So how can you tell if someone else is connected to your wireless router? Most of these devices have a web interface to them that provides the configuration/setup pages; those pages usually have a place that shows you what other hardware addresses are connected. Another thing to do is to make sure you know what your baseline Internet performance numbers are; if you think your connection “seems slower than normal”, verify it quantitatively. ITS maintains a publicly accessible “Network Diagnostic Tool” page, which is an Internet2 network performance measurement application. If you pull up a web page to http://ndt.itcc.unc.edu:7123 and click on START, you’ll get a measurement of your upstream/upload and your downstream/download throughput, as well as a boatload of other performance data. For example, through my RoadRunner connection at home, I get between my house and the UNC campus an upload (outbound) throughput of 354 Kb/sec and a download (inbound) throughput of 4.74 Mb/sec. If you use RoadRunner and you’re getting significantly poorer numbers than that, you might want to make sure you know who’s using your network.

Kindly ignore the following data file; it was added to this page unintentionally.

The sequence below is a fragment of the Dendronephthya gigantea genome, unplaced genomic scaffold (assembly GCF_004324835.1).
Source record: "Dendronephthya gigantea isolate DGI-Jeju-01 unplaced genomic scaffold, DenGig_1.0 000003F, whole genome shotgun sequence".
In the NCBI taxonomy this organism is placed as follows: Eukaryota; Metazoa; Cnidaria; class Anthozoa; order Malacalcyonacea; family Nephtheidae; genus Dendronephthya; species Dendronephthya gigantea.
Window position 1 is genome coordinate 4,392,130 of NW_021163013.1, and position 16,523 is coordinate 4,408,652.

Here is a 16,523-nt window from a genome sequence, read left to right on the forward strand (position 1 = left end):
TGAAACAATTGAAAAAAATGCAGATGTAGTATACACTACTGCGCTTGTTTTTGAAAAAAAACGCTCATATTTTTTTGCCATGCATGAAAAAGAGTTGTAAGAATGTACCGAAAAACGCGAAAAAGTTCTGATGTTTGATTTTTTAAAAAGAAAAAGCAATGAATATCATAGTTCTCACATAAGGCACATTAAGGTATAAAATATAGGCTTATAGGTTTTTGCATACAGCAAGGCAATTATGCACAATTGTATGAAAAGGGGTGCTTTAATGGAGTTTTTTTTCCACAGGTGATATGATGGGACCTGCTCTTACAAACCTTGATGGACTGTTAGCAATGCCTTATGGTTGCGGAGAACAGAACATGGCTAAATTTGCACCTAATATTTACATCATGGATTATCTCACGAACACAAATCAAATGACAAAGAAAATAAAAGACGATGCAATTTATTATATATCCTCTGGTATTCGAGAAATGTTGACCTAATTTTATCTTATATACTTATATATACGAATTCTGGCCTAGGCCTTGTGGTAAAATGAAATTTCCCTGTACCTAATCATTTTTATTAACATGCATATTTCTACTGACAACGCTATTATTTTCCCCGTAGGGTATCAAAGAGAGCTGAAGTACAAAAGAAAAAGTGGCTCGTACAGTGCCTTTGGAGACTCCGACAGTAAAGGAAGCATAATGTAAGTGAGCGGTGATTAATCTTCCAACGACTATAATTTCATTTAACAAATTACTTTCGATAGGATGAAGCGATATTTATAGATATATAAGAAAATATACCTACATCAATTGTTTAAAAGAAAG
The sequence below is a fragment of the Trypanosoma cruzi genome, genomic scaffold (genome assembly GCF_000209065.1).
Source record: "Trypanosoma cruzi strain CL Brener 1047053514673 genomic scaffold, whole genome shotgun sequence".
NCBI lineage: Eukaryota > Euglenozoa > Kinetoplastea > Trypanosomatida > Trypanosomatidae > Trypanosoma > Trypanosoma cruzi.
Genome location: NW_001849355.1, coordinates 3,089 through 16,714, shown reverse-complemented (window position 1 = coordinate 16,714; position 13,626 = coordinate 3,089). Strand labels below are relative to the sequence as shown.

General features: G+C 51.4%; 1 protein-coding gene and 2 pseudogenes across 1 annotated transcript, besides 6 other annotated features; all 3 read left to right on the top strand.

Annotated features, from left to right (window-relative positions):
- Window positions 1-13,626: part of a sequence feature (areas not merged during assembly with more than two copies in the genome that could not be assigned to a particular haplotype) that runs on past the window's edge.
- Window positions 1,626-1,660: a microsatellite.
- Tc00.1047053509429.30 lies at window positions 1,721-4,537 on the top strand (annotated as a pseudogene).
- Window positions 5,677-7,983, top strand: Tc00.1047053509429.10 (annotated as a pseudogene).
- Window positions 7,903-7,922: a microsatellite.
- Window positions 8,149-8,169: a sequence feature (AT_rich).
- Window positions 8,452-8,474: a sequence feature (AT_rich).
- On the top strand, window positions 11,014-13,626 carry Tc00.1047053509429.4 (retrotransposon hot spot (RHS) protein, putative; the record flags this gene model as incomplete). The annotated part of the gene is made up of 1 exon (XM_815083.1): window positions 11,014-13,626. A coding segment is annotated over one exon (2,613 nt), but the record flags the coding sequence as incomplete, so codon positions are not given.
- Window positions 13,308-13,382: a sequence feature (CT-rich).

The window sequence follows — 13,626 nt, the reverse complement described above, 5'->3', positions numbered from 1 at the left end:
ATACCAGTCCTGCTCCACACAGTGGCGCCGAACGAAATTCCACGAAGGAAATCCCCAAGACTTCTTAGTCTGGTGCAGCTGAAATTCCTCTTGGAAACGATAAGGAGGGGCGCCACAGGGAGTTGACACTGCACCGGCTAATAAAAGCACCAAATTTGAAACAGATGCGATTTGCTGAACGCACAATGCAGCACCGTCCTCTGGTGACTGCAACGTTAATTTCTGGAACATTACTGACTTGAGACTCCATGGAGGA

Just like radio stations operate at different frequencies (88.9, 90.7, 105.1, etc.), so does Wi-Fi technology. Without getting into a detailed description of exactly how the technology works, the important point here is that there are only three non-overlapping channels that can be used with 802.11b or 802.11g technology without creating interference within a given radio space: channels 1, 6, and 11 (these are settable on your wireless router, but I’m guessing most people go with the factory defaults). If you have more than one wireless access point in a given radio coverage area set for the same frequency range, you can get reduced performance as the wireless routers and wireless clients will interpret the other signals on that channel as “noise” and interference. The Netstumbler tool referred to above will show you all the other access points that are within radio range of your house and on what channel they’re operating. This tool will also display the signal strength that you’re “hearing” those other wireless routers at. Decide on an appropriate channel configuration for your router based on that information. Even better, the 802.11a standard allows for 11 non-overlapping channels, so you’ve got a LOT more options there. Recommendation: if you can get a wireless router and network devices that support 802.11a, use that.